Today is the birthday of Buddy Holly who was born in Lubbock, Texas, on September 7, 1936. He had his first hit, That’ll Be the Day, in 1957. He died in a plane crash on February 3, 1959.
Ritchie Valens and JP “The Big Bopper” Richardson were killed with him. They were on a concert tour when their small chartered plane crashed in Iowa. The pilot died with them.
Waylon Jennings was a member of the band performing with Buddy Holly, but only the singers were aboard the small plane. The band was travelling by road. So Jennings lived on to make a name for himself as a singer and songwriter. He died in 2002.
Buddy Holly had such a short career, yet he remains a legend. I love his sweet, simple music. It sounds so innocent.
Here, listen to him on Spotify. Let’s start with my favourite, Rave On, followed by the irrepressible Oh Boy. And then we move on to Not Fade Away, That’ll Be the Day, Maybe Baby, It’s So Easy, the famous Peggy Sue and Peggy Sue Got Married.
I love the music from the 1950s, 1960s and 1970s, but the 1950s were like a crossroads – much of the music, especially in the early Fifties, was a carryover from the 1940s. I am not a fan of the Forties Big Band music. I like some of the Second World War songs, particularly those sung by Vera Lynn, such as Lili Marlene, The White Cliffs of Dover, We ‘ll Meet Again, A Nightingale Sang in Berkeley Square, but I am not really into Glenn Miller, Tommy Dorsey and the rest. Maybe that is why I am not a fan of the Andrews Sisters or the songs Frank Sinatra recorded in the 1940s.
Here is my favourite song from 1950 – Patti Page singing The Tennessee Waltz. Lush, romantic, evergreen. You realize what a great song it is when you listen to other songs from that time.
I am listening to music from that era mentioned in The History of Rock, a massive open online course conducted by John Covach, professor and chair of music at the University of Rochester.
Along with The Tennessee Waltz, I have included a few more of my favourites from that era which are mentioned in The History of Rock:
In the Still of the Night by the Five Satins, I Got a Woman by Ray Charles and Your Cheatin’ Heart by Hank Williams. I like videos of concerts though the records may sound better, so I have included both concert videos and audio recordings here.
Ray Charles shocked the music world with I Got a Woman because it turned a gospel recording into a love song. Critics denounced it for mixing “the sacred and the profane”. Released on the Atlantic label in December 1954, it was a No 1 R&B hit in January 1955.
Les Paul and his electric guitar are famous in pop music history. But I didn’t know he
- Played the guitar for Bing Crosby
- Persuaded Bing Crosby to invest in the Ampex Tape Company.
Bing Crosby made millions of dollars from his investment and gave Les Paul one of the first eight-track recording machines.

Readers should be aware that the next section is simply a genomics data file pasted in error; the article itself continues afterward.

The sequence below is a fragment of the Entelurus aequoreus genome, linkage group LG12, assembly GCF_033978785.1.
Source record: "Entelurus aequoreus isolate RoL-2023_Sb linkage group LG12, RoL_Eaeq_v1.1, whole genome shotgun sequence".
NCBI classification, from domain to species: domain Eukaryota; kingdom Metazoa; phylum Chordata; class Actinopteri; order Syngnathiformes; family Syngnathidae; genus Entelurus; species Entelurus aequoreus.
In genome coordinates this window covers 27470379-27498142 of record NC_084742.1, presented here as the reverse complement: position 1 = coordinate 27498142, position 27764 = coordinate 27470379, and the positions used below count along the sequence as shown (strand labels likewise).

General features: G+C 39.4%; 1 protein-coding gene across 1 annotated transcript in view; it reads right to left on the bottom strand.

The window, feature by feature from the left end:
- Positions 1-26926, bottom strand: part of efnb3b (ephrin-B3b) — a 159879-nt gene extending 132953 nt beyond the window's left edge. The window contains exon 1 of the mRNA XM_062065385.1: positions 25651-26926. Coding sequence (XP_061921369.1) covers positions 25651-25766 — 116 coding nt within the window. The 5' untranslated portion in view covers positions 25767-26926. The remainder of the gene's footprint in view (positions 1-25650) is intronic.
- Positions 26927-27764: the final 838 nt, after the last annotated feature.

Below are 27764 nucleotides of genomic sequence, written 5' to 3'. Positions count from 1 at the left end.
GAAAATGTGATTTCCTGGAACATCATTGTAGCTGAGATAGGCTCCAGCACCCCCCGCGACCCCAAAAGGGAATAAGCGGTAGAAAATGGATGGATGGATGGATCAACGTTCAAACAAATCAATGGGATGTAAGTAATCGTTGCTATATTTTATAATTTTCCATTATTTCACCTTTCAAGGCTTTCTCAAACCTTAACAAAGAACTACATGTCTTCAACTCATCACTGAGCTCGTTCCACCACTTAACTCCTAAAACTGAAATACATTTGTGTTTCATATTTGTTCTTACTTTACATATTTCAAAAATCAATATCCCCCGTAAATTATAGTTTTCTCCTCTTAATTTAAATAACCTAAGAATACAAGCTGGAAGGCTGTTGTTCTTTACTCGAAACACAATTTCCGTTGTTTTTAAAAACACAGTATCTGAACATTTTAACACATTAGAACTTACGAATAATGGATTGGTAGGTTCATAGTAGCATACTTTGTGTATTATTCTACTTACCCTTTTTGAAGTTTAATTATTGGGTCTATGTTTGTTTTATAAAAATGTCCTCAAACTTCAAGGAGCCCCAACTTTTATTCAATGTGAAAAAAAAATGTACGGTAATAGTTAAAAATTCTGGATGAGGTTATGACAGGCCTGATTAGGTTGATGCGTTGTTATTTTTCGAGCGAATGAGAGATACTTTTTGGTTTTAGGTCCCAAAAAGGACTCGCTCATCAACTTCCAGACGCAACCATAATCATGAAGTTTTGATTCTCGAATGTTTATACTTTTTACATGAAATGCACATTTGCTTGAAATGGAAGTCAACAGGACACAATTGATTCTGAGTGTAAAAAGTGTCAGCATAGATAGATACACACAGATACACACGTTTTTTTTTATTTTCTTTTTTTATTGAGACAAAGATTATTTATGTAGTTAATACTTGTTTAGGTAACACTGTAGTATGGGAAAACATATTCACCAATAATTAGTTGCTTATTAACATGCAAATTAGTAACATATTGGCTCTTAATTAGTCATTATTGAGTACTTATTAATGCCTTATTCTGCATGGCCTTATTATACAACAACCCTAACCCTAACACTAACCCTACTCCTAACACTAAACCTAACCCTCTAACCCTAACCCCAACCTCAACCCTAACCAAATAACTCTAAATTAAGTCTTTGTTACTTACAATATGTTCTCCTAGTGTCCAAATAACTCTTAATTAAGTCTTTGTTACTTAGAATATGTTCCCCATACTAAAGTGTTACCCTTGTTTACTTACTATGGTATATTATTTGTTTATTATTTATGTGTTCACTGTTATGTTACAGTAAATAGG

This story is told in History of Rock, a massive open online course (MOOC) being conducted on Coursera by John Covach, professor and chair of music at the University of Rochester.
This song, How High the Moon, by Les Paul and his wife, Mary Ford, goes back to 1951. You can see the tape-recorders whirring in the 56th, 57th seconds of the clip.
Covach tells a colourful story about tape recorders:
“Tape recording was developed by the Germans during the Second World War as a way of recording Hitler’s voice when he would give his speeches to the nation. The Germans were concerned that the Americans had technology that would allow them to zero in on exactly where Hitler was when he was delivering his radio addresses to the German nation and then they would bomb that radio station and, and perhaps kill the leader. And so they developed this technology, whereby they could get lifelike reproductions of his voice, send that to a radio station while Hitler was in an entirely different part of the country. And so that if, if the station ended up getting bombed, the worst they would do is ruin a tape recorder.
“Now, the, the allies didn’t know anything about this until Germany was conquered. And they go into these radio stations and what do they see? These big reel to reel recorders there. And it turns out that this magnetic tape recording the Germans had developed this to a fantastically high degree of fidelity.
“Well, Les Paul heard about this and he told Bing Crosby this was going to be the next big thing.”
The influence of Les Paul
“There had been electric guitars before for Les Paul. Charlie Christian played one with Benny Goodman’s group. And so, it isn’t quite true that Les Paul invented the solid body electric guitar, but he was one of the first ones to be involved in engineering a kind of solid body electric guitar. He would, ended up going into partnership with the Gibson Guitar Company and they produced the Les Paul model. The Les Paul guitar has become iconic. And these developments in technology – this overdubbing, this tape technology, the development of the solid-body electric guitar – made a big change.
“Now, we couldn’t think about Les Paul as being an important figure in rock music per se, because none of his music was rock oriented. But Les Paul as a guitarist, was a fantastic influence on a whole generation of guitarists who came after him in rock and roll. Jimmy Page, people like this, were all sort of big Les Paul fanatics. The technologies that he developed will continue to influence rock and roll for many years, in fact decades to come.”